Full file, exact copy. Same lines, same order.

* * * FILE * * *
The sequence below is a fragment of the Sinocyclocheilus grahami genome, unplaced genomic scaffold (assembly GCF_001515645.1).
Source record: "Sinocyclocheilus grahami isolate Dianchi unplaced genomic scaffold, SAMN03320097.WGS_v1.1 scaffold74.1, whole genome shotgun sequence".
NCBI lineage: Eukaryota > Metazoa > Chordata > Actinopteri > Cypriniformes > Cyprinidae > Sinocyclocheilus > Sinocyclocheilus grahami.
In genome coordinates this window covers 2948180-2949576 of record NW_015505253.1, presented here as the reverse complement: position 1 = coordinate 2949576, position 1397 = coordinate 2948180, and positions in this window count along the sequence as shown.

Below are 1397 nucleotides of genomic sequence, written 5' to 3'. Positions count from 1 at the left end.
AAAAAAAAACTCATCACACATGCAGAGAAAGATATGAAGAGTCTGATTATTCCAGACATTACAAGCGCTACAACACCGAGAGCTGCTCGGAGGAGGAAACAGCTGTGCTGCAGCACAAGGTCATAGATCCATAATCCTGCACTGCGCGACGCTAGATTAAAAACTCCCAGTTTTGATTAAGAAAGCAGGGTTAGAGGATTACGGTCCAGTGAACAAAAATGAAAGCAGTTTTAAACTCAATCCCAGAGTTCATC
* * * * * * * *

The sequence below is a fragment of the Sinocyclocheilus grahami genome, unplaced genomic scaffold (assembly GCF_001515645.1).
Source record: "Sinocyclocheilus grahami isolate Dianchi unplaced genomic scaffold, SAMN03320097.WGS_v1.1 scaffold74.1, whole genome shotgun sequence".
NCBI lineage: Eukaryota > Metazoa > Chordata > Actinopteri > Cypriniformes > Cyprinidae > Sinocyclocheilus > Sinocyclocheilus grahami.
In genome coordinates this window covers 2948180-2949576 of record NW_015505253.1, presented here as the reverse complement: position 1 = coordinate 2949576, position 1397 = coordinate 2948180, and positions in this window count along the sequence as shown.

Below are 1397 nucleotides of genomic sequence, written 5' to 3'. Positions count from 1 at the left end.
AAAAAAAAACTCATCACACATGCAGAGAAAGATATGAAGAGTCTGATTATTCCAGACATTACAAGCGCTACAACACCGAGAGCTGCTCGGAGGAGGAAACAGCTGTGCTGCAGCACAAGGTCATAGATCCATAATCCTGCACTGCGCGACGCTAGATTAAAAACTCCCAGTTTTGATTAAGAAAGCAGGGTTAGAGGATTACGGTCCAGTGAACAAAAATGAAAGCAGTTTTAAACTCAATCCCAGAGTTCATC